Daylife (where, disclosure, I’m a partner) its own vision of the future of the story, called Smart Stories, that will do more neat things; I’ll let them tell you about it. Daylife also sees that news needn’t exist in isolated, short-lived, repetitive units of presentation invented for the age of print. News should reside in a nest of relevance, which not only improves the presentation, it gives you more options on how you want to delve into the story and follow it and eventually contribute to it. It makes news more personal.

Both companies are doing something important for the benefit of journalists: making them look at what they create in a new way. This is just one possibility, just one step. We also need to think about making news embeddable and distributed. We need to insinuate news into your stream (“if the news is that important, it will find me“) and make it collaborative and enable you to triangulate from different viewpoints and footnote our work and….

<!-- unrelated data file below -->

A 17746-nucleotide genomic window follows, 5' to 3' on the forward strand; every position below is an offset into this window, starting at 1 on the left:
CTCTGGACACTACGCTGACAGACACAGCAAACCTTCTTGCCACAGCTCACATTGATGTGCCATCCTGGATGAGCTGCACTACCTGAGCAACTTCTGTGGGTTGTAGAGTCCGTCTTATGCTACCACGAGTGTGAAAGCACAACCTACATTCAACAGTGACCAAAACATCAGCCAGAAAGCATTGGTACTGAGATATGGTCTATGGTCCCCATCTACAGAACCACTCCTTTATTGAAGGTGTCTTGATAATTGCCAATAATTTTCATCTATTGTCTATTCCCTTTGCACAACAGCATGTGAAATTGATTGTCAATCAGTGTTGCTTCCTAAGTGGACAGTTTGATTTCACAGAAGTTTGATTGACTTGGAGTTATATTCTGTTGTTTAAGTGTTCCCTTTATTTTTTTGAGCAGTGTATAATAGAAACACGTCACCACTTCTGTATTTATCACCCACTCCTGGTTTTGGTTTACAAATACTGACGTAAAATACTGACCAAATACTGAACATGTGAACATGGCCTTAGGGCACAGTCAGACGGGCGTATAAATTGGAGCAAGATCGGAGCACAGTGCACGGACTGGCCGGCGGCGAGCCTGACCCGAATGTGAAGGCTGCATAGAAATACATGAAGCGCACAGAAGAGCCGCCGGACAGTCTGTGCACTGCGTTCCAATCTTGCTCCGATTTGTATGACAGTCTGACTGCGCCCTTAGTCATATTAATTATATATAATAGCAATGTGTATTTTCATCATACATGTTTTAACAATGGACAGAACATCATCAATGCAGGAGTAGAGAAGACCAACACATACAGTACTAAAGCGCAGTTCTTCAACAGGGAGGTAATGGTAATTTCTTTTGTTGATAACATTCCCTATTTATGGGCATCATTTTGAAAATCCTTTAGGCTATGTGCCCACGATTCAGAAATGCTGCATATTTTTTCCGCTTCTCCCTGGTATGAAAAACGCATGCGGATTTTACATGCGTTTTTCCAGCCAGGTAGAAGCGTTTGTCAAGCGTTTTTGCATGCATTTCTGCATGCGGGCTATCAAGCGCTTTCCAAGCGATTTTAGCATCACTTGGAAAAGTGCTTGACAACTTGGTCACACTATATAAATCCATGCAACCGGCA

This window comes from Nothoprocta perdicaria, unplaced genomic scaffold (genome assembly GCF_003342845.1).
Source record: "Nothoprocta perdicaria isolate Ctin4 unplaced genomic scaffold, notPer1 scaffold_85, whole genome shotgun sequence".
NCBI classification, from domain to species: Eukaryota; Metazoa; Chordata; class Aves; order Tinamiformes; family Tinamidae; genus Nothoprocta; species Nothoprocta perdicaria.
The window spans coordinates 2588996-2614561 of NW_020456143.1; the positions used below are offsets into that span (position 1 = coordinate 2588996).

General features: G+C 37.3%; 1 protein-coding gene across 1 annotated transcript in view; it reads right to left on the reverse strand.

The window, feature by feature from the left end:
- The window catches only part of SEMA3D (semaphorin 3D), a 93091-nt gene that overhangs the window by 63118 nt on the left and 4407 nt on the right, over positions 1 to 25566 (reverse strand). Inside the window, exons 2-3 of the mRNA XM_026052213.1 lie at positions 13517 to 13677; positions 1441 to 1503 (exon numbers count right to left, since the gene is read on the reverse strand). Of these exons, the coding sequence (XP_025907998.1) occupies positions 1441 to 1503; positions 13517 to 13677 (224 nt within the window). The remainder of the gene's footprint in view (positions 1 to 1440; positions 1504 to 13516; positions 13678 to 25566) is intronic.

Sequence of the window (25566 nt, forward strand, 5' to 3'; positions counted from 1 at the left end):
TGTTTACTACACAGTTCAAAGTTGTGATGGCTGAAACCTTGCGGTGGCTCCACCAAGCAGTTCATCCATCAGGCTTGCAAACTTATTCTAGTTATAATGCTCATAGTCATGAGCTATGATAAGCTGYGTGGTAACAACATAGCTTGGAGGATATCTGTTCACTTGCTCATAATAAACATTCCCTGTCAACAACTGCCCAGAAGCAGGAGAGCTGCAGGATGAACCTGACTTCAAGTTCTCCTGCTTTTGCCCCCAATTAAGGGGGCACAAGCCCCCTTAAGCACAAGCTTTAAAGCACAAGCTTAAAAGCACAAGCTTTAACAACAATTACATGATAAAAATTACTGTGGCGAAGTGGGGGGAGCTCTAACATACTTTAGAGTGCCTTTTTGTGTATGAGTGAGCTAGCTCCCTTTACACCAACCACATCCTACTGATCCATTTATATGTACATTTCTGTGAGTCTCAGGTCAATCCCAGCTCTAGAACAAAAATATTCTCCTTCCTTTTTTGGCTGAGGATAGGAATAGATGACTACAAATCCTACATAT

The way for Google to serve the interests of news is not to make deals to mollify the mewling Associated Press or cater to pipe dreams of charging. The way that Google and other technology visionaries can help is by reshaping the form of news to show the people who do it how they can do it now. The open-sourcing of Living Stories is a welcome start.